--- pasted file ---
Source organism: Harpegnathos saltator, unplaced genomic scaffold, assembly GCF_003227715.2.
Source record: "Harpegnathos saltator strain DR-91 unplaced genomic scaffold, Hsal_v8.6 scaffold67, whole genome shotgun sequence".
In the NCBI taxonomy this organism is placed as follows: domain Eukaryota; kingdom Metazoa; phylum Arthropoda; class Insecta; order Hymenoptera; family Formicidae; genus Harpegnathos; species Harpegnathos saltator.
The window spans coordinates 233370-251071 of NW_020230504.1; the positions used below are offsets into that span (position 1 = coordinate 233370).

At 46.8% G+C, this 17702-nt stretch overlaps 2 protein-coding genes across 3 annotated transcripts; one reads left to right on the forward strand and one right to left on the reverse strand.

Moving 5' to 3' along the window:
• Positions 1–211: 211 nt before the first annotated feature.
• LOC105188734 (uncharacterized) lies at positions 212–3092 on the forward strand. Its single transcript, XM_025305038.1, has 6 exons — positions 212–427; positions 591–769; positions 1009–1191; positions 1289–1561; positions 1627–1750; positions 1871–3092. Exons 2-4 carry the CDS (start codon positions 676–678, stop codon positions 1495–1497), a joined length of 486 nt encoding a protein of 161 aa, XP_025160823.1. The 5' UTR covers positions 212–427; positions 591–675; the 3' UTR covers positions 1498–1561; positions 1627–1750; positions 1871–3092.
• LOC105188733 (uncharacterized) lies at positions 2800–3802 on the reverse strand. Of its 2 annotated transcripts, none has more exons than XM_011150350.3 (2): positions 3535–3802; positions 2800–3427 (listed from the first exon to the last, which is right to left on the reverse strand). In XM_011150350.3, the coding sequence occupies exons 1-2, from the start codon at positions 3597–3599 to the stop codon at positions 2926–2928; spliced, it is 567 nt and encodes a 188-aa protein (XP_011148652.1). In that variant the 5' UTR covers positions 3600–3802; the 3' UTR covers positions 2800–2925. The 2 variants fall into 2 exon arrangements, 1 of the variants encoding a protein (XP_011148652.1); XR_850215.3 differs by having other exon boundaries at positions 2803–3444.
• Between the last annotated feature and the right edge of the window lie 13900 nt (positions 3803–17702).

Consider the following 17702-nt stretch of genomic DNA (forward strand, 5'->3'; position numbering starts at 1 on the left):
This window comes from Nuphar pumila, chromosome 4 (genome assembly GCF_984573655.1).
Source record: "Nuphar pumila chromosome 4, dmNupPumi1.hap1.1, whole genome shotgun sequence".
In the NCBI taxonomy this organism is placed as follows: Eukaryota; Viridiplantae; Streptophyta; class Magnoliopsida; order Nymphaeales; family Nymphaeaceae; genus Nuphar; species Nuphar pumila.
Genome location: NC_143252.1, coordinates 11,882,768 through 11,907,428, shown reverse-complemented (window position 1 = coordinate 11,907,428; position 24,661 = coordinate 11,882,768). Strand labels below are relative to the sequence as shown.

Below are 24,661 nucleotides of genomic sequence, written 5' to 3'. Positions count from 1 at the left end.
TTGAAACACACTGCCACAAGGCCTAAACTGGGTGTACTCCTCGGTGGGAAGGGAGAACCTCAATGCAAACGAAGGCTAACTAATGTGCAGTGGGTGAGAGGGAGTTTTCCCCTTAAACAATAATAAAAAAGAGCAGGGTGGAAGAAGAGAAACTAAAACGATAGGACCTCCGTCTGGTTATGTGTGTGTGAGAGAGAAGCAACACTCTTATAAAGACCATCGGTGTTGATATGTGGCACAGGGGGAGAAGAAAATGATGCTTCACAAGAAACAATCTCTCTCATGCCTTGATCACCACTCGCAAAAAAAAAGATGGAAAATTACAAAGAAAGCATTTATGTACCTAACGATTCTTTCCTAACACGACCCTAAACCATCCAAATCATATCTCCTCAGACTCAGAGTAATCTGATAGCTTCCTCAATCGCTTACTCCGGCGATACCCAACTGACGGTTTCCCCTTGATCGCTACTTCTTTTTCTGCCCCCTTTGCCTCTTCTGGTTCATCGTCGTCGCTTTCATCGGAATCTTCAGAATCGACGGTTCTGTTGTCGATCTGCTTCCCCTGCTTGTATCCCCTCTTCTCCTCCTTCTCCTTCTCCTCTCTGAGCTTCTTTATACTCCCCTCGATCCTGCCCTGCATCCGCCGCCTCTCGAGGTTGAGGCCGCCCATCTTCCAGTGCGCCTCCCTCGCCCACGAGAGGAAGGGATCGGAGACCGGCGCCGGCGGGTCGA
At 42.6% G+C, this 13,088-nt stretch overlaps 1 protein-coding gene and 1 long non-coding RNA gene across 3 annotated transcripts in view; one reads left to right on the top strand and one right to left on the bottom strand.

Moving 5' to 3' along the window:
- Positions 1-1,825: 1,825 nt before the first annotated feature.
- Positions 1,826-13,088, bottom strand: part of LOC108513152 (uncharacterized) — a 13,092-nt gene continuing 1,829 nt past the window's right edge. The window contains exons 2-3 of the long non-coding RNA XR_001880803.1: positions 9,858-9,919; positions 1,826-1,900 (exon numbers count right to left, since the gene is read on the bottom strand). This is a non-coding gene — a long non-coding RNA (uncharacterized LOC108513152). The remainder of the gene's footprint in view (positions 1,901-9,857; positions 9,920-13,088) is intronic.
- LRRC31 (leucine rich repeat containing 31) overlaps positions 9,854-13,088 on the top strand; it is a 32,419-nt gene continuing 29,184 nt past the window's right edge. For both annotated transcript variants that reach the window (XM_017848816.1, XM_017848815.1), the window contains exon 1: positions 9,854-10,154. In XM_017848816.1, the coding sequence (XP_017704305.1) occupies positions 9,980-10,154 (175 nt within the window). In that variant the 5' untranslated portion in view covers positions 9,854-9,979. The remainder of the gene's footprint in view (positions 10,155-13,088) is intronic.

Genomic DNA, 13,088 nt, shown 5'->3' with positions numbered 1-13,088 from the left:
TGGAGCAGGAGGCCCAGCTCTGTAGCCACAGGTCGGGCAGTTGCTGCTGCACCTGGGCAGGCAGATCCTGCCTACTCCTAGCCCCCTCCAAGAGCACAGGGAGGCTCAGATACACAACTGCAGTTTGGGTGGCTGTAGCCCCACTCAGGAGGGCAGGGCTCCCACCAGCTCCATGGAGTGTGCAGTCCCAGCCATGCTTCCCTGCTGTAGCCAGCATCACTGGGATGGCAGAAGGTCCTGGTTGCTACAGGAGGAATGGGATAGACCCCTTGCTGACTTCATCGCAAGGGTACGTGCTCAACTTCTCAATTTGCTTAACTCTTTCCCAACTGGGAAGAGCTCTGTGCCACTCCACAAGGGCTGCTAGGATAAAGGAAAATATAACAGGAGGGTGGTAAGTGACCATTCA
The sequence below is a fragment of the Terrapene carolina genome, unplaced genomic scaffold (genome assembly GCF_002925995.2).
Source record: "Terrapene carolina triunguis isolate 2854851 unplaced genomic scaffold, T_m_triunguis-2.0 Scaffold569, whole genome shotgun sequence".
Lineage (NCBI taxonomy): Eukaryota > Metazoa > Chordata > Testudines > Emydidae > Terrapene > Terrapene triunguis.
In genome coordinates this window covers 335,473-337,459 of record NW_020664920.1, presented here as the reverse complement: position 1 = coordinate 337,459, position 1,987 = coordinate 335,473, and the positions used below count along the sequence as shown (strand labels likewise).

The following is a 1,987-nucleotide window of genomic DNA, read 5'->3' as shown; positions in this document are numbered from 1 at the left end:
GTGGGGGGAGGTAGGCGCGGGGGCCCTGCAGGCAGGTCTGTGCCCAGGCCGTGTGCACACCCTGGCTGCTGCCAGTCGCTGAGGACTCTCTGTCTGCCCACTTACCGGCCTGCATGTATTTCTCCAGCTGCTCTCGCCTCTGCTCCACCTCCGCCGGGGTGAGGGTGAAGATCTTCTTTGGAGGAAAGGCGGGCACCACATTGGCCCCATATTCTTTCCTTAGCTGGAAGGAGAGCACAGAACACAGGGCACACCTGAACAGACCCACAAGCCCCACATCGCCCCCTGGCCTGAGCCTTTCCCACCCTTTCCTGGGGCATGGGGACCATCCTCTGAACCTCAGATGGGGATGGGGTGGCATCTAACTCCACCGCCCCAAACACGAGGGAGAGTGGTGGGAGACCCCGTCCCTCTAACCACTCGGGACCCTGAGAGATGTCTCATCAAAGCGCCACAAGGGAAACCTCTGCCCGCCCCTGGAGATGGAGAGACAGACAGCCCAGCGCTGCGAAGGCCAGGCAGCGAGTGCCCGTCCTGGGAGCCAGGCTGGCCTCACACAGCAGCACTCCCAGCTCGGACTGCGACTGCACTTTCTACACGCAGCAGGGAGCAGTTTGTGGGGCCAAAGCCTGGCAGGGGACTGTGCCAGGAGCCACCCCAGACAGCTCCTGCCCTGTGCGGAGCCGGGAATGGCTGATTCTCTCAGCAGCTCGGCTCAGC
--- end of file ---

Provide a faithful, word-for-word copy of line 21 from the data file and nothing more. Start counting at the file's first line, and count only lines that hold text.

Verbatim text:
- Positions 1,826-13,088, bottom strand: part of LOC108513152 (uncharacterized) — a 13,092-nt gene continuing 1,829 nt past the window's right edge. The window contains exons 2-3 of the long non-coding RNA XR_001880803.1: positions 9,858-9,919; positions 1,826-1,900 (exon numbers count right to left, since the gene is read on the bottom strand). This is a non-coding gene — a long non-coding RNA (uncharacterized LOC108513152). The remainder of the gene's footprint in view (positions 1,901-9,857; positions 9,920-13,088) is intronic.